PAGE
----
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Steam & Excursion > Wilson Feedwater Heater

Date: 06/14/19 08:36
Wilson Feedwater Heater
Author: LarryDoyle

A recent thread mentioned the Wilson Feedwater Heater used on some Milwaukee enigines

The late Bill Wilkerson, retired Milwaukee engineer, wrote an article about this device.  Some of his comments are quoted below:

"To get more efficiency, the Milwaukee started applying the newly developed Feed Water Heaters (sic) in the late 1920's.  By the 1930's all the Miles City L3's were equipped with feed water heaters.  Most of them were the Wilson feed water heater.  In the Wilson system, a hot water well was built into the left front of the tender.  A large exhaust pipe (about 6" in diameter) brought 10% of the exhaust steam from the cylinders to the hot water well to heat the water. The exhaust steam went through an oil skimmer to remove any valve oil and dump it overboard.  The exhaust steam was controlled by a large thermostatic valve located at the top of the well.  When the water in the well was hot enough, the thermostat was supposed to shut off the flow of seam.  Like everything else, the thermostat valves were not properly maintained.  In hard water districts of Montana and the Dakotas, they would crust up with scale and stick closed or open, usually open.  When stuck open it would get all the water in the tender boiling.  There was a hand control valve located in the exhaust pipe that we could use to control the exhaust steam into the tender well.  For some reason, these valves were all located in the most inaccessable place on the engine.  All the return steam valves were routed right under the cab floor, but I was never on an L3 that had a valve extensionup into the cab.  Some had the valve located under the cab where it turned down in front of the tender steps to adjust it.  Most of the Miles City L3's had it under the running board ahead of the cab and you had to climb out the cab window and crawl out onto the running borard then lay down and reach down to get the valve.  The S2's were even worse as you had to stop the engine to reach the valve behind the left cylinder.  It was too far down to reach from the running board and too high to reach from the ground, so you had to have a ladder to climb up on the cross head which was always covered with oil.  If the thermostat stuck closed, there was a boiler booster line* that put boiler steam in right behind the boiler check valve. It wouldn't heat the cold water much, and the engine would not steam, so you had to use the non-lifting injector on the right side.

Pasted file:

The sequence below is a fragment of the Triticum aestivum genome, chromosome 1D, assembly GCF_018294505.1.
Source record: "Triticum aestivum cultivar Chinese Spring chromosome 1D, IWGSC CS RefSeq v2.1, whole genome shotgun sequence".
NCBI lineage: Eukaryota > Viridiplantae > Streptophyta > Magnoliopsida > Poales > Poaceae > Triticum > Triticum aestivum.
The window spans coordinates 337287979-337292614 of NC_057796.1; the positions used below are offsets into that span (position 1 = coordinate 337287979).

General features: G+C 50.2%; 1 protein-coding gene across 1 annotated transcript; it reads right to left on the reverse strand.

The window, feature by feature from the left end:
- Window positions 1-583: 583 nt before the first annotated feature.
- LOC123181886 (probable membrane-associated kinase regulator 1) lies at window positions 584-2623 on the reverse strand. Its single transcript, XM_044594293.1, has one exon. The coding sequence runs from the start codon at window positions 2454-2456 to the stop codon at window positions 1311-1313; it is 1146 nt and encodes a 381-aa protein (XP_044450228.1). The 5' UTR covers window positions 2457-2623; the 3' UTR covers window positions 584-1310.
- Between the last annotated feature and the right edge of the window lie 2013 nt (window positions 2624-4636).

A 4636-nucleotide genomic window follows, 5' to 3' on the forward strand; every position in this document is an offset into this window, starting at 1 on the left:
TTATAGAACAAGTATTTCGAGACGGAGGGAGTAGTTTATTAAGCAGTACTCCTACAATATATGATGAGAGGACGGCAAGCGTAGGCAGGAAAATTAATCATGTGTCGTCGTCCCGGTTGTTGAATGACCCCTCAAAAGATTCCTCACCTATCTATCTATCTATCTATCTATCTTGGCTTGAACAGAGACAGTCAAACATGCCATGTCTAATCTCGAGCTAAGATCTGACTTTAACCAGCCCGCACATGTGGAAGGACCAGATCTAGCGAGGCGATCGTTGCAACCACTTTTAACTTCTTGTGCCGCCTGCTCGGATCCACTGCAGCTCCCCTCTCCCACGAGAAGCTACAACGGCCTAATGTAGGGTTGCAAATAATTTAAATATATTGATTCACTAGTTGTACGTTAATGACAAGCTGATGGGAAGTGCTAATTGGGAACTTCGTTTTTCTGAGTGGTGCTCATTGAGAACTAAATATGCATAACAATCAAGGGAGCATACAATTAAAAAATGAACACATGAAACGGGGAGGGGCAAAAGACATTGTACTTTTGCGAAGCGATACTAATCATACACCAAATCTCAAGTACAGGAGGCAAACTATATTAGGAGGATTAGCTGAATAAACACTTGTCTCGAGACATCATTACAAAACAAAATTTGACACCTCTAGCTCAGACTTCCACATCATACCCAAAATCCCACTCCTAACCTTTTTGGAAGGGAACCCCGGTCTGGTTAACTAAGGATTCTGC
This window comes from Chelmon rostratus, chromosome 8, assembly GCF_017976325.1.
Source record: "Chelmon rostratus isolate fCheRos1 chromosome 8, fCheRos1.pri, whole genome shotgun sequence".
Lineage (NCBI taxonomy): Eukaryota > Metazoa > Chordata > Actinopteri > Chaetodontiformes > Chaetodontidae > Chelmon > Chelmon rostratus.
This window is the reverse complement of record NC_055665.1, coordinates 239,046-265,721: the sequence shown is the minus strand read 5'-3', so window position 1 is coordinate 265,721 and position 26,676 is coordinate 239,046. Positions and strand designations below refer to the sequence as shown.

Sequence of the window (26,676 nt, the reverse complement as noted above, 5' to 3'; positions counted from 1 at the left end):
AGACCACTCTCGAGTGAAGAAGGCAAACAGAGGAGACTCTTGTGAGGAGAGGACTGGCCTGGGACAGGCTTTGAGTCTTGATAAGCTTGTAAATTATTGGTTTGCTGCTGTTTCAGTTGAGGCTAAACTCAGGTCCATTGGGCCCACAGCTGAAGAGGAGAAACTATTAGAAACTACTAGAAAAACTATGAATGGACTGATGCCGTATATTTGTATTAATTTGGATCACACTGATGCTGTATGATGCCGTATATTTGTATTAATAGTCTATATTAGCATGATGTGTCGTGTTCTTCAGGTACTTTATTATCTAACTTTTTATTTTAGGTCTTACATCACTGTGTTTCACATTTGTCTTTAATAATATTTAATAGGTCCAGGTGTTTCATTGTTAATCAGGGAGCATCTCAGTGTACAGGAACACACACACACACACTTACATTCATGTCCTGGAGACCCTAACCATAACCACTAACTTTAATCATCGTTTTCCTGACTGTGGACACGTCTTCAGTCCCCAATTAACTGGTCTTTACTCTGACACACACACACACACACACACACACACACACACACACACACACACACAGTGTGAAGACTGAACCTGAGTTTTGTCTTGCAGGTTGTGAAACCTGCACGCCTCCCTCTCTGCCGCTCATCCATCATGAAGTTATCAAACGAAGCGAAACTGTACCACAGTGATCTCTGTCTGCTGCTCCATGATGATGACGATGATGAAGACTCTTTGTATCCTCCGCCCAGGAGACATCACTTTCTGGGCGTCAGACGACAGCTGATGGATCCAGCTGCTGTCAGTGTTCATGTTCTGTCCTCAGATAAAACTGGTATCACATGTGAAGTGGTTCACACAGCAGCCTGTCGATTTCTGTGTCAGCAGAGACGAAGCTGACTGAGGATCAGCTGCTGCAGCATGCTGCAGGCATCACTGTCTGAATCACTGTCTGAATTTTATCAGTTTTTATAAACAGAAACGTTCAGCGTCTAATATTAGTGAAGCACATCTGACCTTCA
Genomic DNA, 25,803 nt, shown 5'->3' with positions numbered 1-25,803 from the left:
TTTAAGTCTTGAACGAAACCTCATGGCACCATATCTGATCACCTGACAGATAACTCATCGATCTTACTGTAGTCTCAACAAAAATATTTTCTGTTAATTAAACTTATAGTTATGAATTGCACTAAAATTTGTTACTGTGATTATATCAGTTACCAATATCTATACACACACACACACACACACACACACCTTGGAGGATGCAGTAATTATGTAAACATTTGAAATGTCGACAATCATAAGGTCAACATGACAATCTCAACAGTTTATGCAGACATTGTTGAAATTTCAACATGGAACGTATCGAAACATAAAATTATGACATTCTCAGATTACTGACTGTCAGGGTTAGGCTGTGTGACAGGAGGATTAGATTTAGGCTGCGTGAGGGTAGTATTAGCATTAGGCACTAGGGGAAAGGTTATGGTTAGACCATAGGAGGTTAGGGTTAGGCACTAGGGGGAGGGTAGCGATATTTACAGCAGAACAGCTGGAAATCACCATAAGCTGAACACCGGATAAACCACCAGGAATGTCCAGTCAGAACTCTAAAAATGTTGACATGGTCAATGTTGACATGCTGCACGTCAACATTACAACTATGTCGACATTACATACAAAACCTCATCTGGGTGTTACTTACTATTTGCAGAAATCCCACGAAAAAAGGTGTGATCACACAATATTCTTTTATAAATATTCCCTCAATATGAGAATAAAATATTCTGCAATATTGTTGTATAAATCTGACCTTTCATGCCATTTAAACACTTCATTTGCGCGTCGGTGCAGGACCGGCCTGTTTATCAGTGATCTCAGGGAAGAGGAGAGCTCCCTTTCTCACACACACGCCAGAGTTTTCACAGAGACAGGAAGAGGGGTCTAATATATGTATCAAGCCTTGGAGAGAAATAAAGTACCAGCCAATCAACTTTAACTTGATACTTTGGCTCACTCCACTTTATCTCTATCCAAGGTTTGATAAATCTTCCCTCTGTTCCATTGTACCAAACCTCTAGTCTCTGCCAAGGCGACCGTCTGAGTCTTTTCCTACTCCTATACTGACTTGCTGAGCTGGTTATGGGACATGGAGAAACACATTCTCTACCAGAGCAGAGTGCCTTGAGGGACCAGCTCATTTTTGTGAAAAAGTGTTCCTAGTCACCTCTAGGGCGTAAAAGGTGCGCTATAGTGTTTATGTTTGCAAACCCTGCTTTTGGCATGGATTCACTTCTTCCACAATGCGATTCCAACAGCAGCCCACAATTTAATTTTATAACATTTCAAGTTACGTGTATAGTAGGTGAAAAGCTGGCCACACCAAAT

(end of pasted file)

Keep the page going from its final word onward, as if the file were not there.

"The trouble with the Wilson system is that you were pumping nearly boiling water with an impeller pump that would get steam-bound on you.  When it got steam-bound, the loss of load would would let the steam turbine over-speed and kick out.  Then  you had to get down on the tender steps and reach in behind the pump to reset the trip lever.   If we had one that was prone to kicking out, we would vent a little water and steam through the deck hose into the stoker conveyor, or overboard, and it would usually solve the problem."

* [Note:  I've never heard of a "boiler booster valve" elsewhere - LD]

-John Stein, aka Larry Doyle

Edited 4 time(s). Last edit at 06/15/19 13:41 by LarryDoyle.

Date: 06/14/19 13:03
Re: Wilson Feeedwater Heater
Author: santafe199

Good grief! And here I thought it was a pain in the ass to walk back and reset a ground-relay switch 2-3 times a trip...

Posted from Android

Date: 06/14/19 13:50
Re: Wilson Feeedwater Heater
Author: Tominde

Wow.  How many fireman just said that the darn thing is broken and found some way to bypass the whole thing.  Did the guy who esigned this ever really work on a real locomotive????

Date: 06/14/19 14:21
Re: Wilson Feeedwater Heater
Author: wcamp1472

For similar experiences see early design mechanical stokers .... buckets & chains, etc....
there were a lot of teething pains ....

Closed FWH systems, Elesco, Coffin, etc., when used with bad water, tended to build up with layers of hard, calcium salts-build up...over time, .the build-up ( inside the small tubes)  became an insulating layer....and the outside of the tubes, (exposed to the exhaust steam) became coated with condensed valve oil, another insulating layer....
Elesco sold acid-recirculating, pump-equipped, washing-rigs...which commected to ‘Y’ fittings  on the goes-zinta piping and the goes-outta piping, to the heater,—— when being acid-flushed in the service tracks.   Using very strong acids...

Why I prefer Worthington’s ‘open-type’  FWH systems ....


Edited 1 time(s). Last edit at 06/14/19 16:01 by wcamp1472.

Date: 06/14/19 14:49
Re: Wilson Feedwater Heater
Author: LarryDoyle

I would suspect, from Wilkersons description, that these things were probably very noisy in operation, as well. 
I'd think it would be about like closing the overflow valve on a lifting injector and fully turning on the steam to it.

To those who havn't experienced that, it's sorta like boiling a large potatoe kettle on a kitchen stove, but several hundred times louder.  The whole tender shakes.


Edited 1 time(s). Last edit at 06/14/19 15:20 by LarryDoyle.

Date: 06/14/19 16:41
Re: Wilson Feedwater Heater

Are there any locomotives left that have this system?

Posted from Android

Date: 06/14/19 17:57
Re: Wilson Feedwater Heater
Author: NathanNon-Lifting

I believe five of the NP’s A-2 4-8-4s were built with the Wilson system.

Edited 1 time(s). Last edit at 06/16/19 21:30 by NathanNon-Lifting.

Date: 06/18/19 15:05
Re: Wilson Feedwater Heater
Author: LarryDoyle

> Are there any locomotives left that have this
> system?
> Posted from Android

No, but there is an S-2 tender for one in Ingomar, Montana.

That would have been from one of the last 10 engines of this class, with an all-weather cab.


Edited 1 time(s). Last edit at 06/18/19 15:19 by LarryDoyle.

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